The Taming of the Shrew was a play written by the great English playwright, William Shakespeare. Its relevance to today’s context has been strongly diminished although some might argue that it still remains important in perspective. The play was written during the 15th century and incorporated the class, values, and the society of the Elizabethean era. The relevance of 15th century culture is minimal to today’s audiences as society has evolved during these centuries to what we have today. But on the other hand, some cultural phenomena remain unchanged through the ages and never will.
The Taming of the Shrew has lost all relevance to the context of today’s society. The old Elizabethan values and attitudes have long since evaporated. The play was written for an audience of variable social standing. For the Upper Class, intelligent comments and references to the canon or the high culture of the time. “For patience she will prove a second Grissel, and Roman Lucrece for her chastity” (Act2 Scene1, lines 290-292) These allusions to mythology have absolutely no meaning to today’s audiences; though they were relevant to the Elizabethan audience. Today’s audiences would not understand these high cultural remarks and Shakespearean jests and the meaning would be lost. The relevance of the play to audiences of today is minimal due to the language barrier that prevents understanding of some important pivotal points. “Why, tis very moulded on a porringer, A velvet dish, Fie, Fie, “tis lewd and filthy” (Act4 Scene3, line 64-65) This type of old English is hard to comprehend for today’s readers, so the contextual quality will be wasted. for today’s readers, so the contextual quality will be wasted.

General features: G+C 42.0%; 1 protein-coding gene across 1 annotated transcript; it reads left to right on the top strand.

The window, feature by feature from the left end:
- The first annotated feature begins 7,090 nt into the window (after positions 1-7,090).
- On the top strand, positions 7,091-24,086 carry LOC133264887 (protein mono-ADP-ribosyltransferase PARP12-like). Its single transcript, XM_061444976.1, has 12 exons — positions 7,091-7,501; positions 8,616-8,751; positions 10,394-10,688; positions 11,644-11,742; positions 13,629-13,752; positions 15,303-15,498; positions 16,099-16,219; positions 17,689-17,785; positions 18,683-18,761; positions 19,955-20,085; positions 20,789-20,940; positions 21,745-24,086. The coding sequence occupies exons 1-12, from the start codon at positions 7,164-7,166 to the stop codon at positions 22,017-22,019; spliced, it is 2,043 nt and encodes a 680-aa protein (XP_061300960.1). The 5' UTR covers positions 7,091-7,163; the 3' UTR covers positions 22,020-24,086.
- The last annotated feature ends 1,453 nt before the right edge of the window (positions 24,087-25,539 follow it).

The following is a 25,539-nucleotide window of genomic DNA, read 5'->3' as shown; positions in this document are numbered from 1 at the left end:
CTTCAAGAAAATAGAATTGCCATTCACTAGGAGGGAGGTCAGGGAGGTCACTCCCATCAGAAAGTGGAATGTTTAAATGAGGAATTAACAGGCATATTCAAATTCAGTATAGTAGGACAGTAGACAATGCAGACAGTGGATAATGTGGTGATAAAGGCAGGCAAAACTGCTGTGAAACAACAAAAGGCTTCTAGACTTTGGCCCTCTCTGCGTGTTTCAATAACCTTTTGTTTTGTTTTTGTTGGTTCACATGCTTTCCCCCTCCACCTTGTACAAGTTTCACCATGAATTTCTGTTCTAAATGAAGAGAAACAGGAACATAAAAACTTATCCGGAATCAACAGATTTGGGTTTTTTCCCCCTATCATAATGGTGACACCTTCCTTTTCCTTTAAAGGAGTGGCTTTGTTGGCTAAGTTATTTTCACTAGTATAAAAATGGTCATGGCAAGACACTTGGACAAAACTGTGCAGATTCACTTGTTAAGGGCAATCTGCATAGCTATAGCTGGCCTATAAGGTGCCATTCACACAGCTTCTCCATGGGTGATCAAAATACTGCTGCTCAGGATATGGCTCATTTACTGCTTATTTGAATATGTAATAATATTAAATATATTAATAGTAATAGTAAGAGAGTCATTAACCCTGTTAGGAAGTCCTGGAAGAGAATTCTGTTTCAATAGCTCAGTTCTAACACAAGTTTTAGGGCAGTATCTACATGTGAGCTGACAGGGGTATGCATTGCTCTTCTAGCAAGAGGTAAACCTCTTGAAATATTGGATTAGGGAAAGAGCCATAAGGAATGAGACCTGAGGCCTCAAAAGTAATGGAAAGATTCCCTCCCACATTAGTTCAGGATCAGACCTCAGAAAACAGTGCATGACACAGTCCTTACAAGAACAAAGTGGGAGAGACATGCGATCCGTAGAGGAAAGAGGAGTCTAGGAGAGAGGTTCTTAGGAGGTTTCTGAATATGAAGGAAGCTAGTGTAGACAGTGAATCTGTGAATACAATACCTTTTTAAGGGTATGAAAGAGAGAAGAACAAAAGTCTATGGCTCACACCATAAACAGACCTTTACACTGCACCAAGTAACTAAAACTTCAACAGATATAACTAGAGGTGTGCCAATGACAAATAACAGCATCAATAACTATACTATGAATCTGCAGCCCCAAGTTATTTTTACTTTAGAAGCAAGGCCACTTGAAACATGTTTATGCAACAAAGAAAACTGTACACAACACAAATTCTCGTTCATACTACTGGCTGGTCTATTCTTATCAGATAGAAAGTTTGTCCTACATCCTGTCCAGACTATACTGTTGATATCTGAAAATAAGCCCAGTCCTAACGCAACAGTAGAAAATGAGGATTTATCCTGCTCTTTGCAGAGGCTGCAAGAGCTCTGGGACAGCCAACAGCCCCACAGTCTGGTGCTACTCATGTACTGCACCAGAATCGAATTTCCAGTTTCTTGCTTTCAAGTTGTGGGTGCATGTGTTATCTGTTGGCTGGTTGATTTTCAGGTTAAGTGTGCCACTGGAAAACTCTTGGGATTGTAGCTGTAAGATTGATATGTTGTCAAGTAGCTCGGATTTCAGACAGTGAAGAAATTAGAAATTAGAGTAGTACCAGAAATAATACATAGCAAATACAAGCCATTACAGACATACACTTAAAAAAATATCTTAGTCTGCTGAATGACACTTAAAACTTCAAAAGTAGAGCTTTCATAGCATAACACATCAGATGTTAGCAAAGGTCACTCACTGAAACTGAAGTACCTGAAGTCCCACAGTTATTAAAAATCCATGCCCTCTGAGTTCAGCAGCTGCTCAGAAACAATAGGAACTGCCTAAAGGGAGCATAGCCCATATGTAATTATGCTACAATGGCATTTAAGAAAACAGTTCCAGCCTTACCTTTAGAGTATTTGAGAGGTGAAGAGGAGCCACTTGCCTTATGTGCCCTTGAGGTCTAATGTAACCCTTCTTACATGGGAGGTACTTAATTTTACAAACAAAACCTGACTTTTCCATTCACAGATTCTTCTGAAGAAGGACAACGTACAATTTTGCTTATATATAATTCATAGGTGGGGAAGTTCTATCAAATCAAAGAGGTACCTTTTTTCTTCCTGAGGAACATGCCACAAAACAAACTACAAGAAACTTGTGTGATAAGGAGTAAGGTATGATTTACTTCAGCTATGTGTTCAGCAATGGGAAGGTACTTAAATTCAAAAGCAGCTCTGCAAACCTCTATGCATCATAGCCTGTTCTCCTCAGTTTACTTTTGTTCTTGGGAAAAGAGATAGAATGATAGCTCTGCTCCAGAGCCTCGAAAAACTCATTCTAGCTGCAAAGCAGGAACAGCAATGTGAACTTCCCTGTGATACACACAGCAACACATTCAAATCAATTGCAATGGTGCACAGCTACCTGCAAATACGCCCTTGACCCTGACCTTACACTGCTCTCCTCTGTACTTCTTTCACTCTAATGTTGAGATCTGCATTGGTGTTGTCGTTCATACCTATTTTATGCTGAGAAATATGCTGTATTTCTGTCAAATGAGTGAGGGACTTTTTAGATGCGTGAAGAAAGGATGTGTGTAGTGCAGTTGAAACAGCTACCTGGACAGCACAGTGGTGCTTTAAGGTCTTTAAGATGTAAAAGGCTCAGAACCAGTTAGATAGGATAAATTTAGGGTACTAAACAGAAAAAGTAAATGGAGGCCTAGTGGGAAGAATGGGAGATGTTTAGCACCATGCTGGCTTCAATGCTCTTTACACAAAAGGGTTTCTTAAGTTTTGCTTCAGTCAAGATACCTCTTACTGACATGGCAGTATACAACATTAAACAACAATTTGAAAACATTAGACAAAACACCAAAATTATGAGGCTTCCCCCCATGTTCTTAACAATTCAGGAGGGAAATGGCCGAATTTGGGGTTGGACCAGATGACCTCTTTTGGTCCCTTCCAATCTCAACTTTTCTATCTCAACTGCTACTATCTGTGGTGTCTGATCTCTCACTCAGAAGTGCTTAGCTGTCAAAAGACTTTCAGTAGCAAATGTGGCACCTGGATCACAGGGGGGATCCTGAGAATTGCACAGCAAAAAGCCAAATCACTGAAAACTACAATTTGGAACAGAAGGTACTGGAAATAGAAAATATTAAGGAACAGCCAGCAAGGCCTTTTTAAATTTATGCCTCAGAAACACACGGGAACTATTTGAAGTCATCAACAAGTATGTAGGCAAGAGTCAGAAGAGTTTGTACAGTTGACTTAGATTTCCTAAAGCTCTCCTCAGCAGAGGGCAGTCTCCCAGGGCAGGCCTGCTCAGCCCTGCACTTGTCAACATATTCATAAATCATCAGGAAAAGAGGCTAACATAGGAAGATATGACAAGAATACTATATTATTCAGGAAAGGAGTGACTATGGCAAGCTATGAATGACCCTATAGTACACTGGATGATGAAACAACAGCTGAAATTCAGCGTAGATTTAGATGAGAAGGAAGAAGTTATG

But on the other hand, it is undeniably true that some of the values of this Renaissance period still hold in today’s society: Male dominance, appearance verse reality and class distinctions. Although class distinctions have generally been disintergrated, it continues to hold on to some of the more meagre entities of our world. For example, airliners use a system of First Class, Business Class, and Economy Class. Obvioulsy the first class passengers being rich and have money to burn, and the Economy Class comparatively become poorer lower class. Male dominance is a relevant issue to our current society. In both societies, women and men are not treated as equals and women acquire less respect than men. “She is my goods, my chattels, she is my house” (Act3 Scene2, Line 230-232) Here Petruchio demonstrates the typical attitudes towards women in the 15th century, a long time before the feminist movement. The misogynist society has only evolved to a more subtle and damper version as our present society. Although the way that women were married for money has changed, the general inequality remains; thus the relevance to the audiences and readers of today.
The Taming of the Shrew is a play that satirizes the values of the Elizabethan society. As Shakespeare was a man ahead of his time, his plays were universally relevant to audiences of any period or any location. As the great literacy masters such as Ben Jonson put it “timeless”.